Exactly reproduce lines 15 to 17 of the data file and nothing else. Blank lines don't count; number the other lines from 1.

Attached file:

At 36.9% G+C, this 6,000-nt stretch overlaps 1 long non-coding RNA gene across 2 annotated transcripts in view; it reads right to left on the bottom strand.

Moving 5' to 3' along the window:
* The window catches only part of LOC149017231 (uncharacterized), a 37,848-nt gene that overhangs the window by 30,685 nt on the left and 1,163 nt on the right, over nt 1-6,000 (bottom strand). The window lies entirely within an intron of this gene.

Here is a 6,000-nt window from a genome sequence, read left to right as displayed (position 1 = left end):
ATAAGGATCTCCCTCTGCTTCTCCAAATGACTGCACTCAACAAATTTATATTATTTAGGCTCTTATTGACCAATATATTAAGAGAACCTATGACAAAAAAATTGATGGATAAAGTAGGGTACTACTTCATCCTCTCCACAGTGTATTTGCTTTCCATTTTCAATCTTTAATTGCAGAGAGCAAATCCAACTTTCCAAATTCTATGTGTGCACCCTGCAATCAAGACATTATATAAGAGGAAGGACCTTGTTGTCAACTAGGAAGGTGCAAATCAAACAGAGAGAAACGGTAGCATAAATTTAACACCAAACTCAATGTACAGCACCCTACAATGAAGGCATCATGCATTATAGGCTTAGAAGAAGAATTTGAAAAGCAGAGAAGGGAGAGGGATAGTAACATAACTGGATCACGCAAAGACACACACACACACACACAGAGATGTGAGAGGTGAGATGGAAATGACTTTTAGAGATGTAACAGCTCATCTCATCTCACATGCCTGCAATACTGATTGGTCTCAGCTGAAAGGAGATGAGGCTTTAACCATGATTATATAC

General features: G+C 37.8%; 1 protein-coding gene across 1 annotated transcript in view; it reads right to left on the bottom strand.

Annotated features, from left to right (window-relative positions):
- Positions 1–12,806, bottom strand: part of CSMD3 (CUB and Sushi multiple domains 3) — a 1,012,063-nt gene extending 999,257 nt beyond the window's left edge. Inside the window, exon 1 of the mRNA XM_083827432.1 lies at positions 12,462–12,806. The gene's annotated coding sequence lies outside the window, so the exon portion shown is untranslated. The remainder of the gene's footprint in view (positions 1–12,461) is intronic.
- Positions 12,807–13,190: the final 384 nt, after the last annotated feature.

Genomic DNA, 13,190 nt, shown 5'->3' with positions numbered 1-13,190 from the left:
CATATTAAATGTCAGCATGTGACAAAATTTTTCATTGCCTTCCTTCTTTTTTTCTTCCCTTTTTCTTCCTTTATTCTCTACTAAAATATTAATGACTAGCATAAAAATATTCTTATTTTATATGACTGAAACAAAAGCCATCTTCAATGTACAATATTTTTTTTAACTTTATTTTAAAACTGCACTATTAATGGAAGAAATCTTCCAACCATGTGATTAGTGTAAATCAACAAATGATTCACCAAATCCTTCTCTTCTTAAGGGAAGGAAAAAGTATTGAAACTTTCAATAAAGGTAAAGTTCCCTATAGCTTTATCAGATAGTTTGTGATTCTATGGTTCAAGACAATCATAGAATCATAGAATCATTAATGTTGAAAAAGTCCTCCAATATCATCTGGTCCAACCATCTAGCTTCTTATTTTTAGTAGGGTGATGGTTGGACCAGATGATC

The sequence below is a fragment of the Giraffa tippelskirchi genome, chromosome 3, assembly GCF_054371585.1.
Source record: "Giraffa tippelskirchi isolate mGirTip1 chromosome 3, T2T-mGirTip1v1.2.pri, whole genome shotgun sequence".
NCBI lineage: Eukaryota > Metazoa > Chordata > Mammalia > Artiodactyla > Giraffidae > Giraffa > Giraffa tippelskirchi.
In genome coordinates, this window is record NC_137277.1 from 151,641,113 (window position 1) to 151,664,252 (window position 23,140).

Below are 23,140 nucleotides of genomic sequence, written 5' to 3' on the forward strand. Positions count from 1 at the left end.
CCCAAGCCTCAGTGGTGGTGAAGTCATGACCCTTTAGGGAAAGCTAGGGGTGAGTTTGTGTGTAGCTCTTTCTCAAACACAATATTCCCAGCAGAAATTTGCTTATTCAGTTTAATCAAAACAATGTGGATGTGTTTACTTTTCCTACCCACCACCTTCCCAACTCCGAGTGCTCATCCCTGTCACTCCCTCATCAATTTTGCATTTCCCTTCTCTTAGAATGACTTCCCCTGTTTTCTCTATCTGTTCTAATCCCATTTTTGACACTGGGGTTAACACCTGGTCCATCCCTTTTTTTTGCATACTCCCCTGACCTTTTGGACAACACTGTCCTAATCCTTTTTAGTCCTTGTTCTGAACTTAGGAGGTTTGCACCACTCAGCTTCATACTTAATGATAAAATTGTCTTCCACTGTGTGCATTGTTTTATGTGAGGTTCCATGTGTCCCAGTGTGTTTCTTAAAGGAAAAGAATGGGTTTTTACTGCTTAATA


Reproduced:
In genome coordinates, this window is record NC_137277.1 from 151,641,113 (window position 1) to 151,664,252 (window position 23,140).

Below are 23,140 nucleotides of genomic sequence, written 5' to 3' on the forward strand. Positions count from 1 at the left end.
CCCAAGCCTCAGTGGTGGTGAAGTCATGACCCTTTAGGGAAAGCTAGGGGTGAGTTTGTGTGTAGCTCTTTCTCAAACACAATATTCCCAGCAGAAATTTGCTTATTCAGTTTAATCAAAACAATGTGGATGTGTTTACTTTTCCTACCCACCACCTTCCCAACTCCGAGTGCTCATCCCTGTCACTCCCTCATCAATTTTGCATTTCCCTTCTCTTAGAATGACTTCCCCTGTTTTCTCTATCTGTTCTAATCCCATTTTTGACACTGGGGTTAACACCTGGTCCATCCCTTTTTTTTGCATACTCCCCTGACCTTTTGGACAACACTGTCCTAATCCTTTTTAGTCCTTGTTCTGAACTTAGGAGGTTTGCACCACTCAGCTTCATACTTAATGATAAAATTGTCTTCCACTGTGTGCATTGTTTTATGTGAGGTTCCATGTGTCCCAGTGTGTTTCTTAAAGGAAAAGAATGGGTTTTTACTGCTTAATA